Miles Hollingworth, author of Saint Augustine of Hippo: An Intellectual Biography, recently met up with fellow Augustine scholar Todd Breyfogle to discuss the timeliness and relevance of Augustine over the last 1,659 years since his birth. The interview was set up by the OUPblog to celebrate Saint Augustine's birthday on November 13th and can be found on their site here.
Saint Augustine in meditation. Painting by Bartolome Esteban Murillo. Public domain via WikiPaintings.
Todd Breyfogle: Why Augustine? Why now?
Miles Hollingworth: I have simply felt for some time now that we are the age who can do most for him. I suppose this is a statement about how history treats genius figures like Augustine. The usual way has been to investigate what they have done of right and wrong to get us to this pass – i.e. their impressive contributions to histories of various things like Christianity, literature and sexuality. But I felt compelled to go in the other direction: to try to summon up every bit of empathy and humanity that we have collectively learnt in the intervening 1600 years (and should be proud of, by the way): and then to use that to reach a friendly hand back to him. Remember: geniuses make history, but they are also ahead of their times. So I wanted to see what kind of middle he and I might meet in if I did that. Because I feel we owe that to sensitive souls like Augustine, who might have felt alienated by their own ages, and who can be helped by us now.
TB: One of the most compelling aspects of your summoning up “every bit of empathy and humanity” is to ask us to think of Augustine as “a novelist”, as an artist striving to integrate a personal, cultural and existential narrative against the backdrop of the stories of Genesis. What makes Augustine “a novelist”?
MH: For me, it is because all of his leading ideas function, and are described, like human characters. Like Adam and Eve. This made a giant impression on me against how, nowadays, we can be encouraged to feel we should be reaching instead for neutral, sanitized language in human studies. You know – ‘the agent’, ‘the actor’. I accept that doing this holds out the tantalizing prospect of stumbling onto the same kinds of patterns we already get in, say, mathematics. Yet when we read a great novel, we don’t look for or enjoy this. We take for granted that there is a ready-written storyline (predestination); and therefore what we look for and enjoy is the relationship of truthfulness that strikes up between that storyline and the characters we follow through it as we read. Augustine got the ready-written storyline given to him by his acceptance of the Christian Scriptures and God’s omniscience; but what he did with it next made me think of his achievement as like, yes, a great novelist. He wants you – his reader – to rate what he is saying according to that same inner gyro you use when you enjoy good fiction; and enjoy it by recognizing its human element to be true. And for him, of course, that true human element is what he means by talking of love all the time. We don’t just rationalize like automatons: we don’t have the advantage of seeing it all from on high like the gods and devils: our feet are on the ground and we love (and hope)! It is responsible for the best and the worst of us. I believe this is why his writing on the Two Cities remains such an evocative motif today – and by the same token, why it was so quickly able to become the Middle Ages’ very own 19th-century novel. Their Crime and Punishment, if you like!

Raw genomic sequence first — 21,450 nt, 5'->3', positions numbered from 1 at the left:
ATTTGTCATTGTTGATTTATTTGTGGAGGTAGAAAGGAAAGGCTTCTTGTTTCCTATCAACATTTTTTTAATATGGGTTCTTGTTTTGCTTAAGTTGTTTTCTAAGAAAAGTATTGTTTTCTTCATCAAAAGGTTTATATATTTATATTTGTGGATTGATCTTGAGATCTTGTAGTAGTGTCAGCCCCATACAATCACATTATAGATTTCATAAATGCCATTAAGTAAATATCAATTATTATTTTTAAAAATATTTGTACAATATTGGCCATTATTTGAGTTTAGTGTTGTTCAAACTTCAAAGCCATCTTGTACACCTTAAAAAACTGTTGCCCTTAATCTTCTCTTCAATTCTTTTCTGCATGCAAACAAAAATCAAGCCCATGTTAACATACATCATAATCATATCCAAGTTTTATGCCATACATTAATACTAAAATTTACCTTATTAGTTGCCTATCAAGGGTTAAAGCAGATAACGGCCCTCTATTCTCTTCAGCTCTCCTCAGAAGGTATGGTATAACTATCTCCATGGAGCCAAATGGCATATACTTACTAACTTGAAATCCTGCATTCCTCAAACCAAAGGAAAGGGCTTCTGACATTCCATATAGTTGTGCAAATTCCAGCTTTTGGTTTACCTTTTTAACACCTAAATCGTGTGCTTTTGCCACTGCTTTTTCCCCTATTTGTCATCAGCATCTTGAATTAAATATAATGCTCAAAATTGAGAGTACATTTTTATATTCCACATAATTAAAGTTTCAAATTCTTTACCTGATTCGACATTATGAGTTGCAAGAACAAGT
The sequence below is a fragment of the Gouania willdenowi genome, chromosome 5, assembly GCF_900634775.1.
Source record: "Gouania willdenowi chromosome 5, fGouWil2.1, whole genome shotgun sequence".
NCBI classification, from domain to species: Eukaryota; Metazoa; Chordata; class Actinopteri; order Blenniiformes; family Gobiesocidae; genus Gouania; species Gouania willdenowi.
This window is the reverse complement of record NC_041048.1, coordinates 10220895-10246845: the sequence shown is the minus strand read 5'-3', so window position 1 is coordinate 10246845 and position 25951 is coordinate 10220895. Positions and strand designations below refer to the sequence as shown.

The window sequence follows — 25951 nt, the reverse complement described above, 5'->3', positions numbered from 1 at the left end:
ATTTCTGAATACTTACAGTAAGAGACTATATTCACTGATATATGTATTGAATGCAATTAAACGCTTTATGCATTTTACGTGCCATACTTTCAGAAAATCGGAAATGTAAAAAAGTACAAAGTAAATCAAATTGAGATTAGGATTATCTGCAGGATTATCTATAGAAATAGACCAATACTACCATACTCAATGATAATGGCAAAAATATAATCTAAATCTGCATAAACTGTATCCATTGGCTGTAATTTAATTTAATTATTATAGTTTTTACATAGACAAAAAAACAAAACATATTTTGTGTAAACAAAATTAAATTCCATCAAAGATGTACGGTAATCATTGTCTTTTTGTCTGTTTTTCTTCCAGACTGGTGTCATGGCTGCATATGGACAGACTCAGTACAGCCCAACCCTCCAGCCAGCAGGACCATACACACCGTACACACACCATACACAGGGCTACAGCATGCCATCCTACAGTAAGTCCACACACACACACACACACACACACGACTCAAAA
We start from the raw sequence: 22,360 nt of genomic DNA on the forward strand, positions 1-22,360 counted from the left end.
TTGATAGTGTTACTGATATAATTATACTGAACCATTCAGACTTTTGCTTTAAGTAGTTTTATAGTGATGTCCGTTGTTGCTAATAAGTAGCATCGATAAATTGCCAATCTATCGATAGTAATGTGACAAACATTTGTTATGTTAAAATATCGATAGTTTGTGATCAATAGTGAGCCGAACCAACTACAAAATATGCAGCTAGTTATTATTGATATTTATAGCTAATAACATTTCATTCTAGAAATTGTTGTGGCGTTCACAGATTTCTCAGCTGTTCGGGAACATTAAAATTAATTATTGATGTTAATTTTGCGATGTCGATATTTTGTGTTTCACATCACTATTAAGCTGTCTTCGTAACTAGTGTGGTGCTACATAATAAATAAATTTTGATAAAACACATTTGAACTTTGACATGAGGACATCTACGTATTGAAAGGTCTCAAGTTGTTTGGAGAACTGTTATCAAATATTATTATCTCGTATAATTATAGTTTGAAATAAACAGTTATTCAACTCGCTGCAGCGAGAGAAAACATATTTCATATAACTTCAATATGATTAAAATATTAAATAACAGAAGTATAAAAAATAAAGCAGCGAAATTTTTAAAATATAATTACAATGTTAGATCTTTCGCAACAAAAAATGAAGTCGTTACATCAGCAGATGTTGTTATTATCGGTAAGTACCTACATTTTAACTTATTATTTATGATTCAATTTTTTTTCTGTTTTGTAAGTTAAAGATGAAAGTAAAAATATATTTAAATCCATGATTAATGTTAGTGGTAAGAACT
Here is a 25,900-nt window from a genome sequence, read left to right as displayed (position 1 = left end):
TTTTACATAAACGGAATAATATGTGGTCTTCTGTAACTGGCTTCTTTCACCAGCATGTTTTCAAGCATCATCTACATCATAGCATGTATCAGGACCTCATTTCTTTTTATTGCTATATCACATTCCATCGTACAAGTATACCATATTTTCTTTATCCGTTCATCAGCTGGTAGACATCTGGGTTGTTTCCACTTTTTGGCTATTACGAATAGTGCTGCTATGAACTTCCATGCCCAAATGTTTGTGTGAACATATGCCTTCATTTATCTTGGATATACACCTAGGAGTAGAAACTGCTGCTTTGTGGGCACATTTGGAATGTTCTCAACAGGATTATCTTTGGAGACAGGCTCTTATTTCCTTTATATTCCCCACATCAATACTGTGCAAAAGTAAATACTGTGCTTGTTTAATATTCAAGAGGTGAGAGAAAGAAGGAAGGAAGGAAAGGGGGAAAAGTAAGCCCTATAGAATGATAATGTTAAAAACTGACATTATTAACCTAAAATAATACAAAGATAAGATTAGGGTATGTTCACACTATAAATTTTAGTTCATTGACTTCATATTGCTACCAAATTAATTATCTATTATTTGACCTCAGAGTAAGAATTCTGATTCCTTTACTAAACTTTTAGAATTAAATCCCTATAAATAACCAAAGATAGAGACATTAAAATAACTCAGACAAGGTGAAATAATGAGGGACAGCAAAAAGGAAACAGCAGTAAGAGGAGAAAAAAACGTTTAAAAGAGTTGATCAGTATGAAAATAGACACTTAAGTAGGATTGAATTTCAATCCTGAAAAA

TB: In your exploration of Augustine’s multiple narratives of “that true element” of humanity, what about Augustine the person did you come to find most compelling?